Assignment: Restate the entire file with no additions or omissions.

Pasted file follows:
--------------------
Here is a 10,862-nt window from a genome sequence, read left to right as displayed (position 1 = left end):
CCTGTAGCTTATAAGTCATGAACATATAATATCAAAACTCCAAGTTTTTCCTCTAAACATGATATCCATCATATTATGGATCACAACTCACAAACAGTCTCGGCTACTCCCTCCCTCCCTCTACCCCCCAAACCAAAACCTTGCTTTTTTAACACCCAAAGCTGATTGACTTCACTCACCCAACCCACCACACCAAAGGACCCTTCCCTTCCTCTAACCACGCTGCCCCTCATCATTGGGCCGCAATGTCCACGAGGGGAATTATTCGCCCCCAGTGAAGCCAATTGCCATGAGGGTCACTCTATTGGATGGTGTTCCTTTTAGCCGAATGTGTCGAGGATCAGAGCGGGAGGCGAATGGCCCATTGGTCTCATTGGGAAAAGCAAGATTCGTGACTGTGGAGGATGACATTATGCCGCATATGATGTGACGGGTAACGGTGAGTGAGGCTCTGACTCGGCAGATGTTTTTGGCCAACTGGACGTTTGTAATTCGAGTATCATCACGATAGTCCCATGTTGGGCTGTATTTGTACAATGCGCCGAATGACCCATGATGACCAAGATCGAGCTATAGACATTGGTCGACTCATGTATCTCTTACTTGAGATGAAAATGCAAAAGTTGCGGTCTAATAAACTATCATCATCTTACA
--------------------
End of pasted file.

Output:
Here is a 10,862-nt window from a genome sequence, read left to right as displayed (position 1 = left end):
CCTGTAGCTTATAAGTCATGAACATATAATATCAAAACTCCAAGTTTTTCCTCTAAACATGATATCCATCATATTATGGATCACAACTCACAAACAGTCTCGGCTACTCCCTCCCTCCCTCTACCCCCCAAACCAAAACCTTGCTTTTTTAACACCCAAAGCTGATTGACTTCACTCACCCAACCCACCACACCAAAGGACCCTTCCCTTCCTCTAACCACGCTGCCCCTCATCATTGGGCCGCAATGTCCACGAGGGGAATTATTCGCCCCCAGTGAAGCCAATTGCCATGAGGGTCACTCTATTGGATGGTGTTCCTTTTAGCCGAATGTGTCGAGGATCAGAGCGGGAGGCGAATGGCCCATTGGTCTCATTGGGAAAAGCAAGATTCGTGACTGTGGAGGATGACATTATGCCGCATATGATGTGACGGGTAACGGTGAGTGAGGCTCTGACTCGGCAGATGTTTTTGGCCAACTGGACGTTTGTAATTCGAGTATCATCACGATAGTCCCATGTTGGGCTGTATTTGTACAATGCGCCGAATGACCCATGATGACCAAGATCGAGCTATAGACATTGGTCGACTCATGTATCTCTTACTTGAGATGAAAATGCAAAAGTTGCGGTCTAATAAACTATCATCATCTTACA